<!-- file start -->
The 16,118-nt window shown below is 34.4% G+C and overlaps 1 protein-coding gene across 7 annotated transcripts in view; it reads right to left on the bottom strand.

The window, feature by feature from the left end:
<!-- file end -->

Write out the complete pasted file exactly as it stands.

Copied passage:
The 16,118-nt window shown below is 34.4% G+C and overlaps 1 protein-coding gene across 7 annotated transcripts in view; it reads right to left on the bottom strand.

The window, feature by feature from the left end: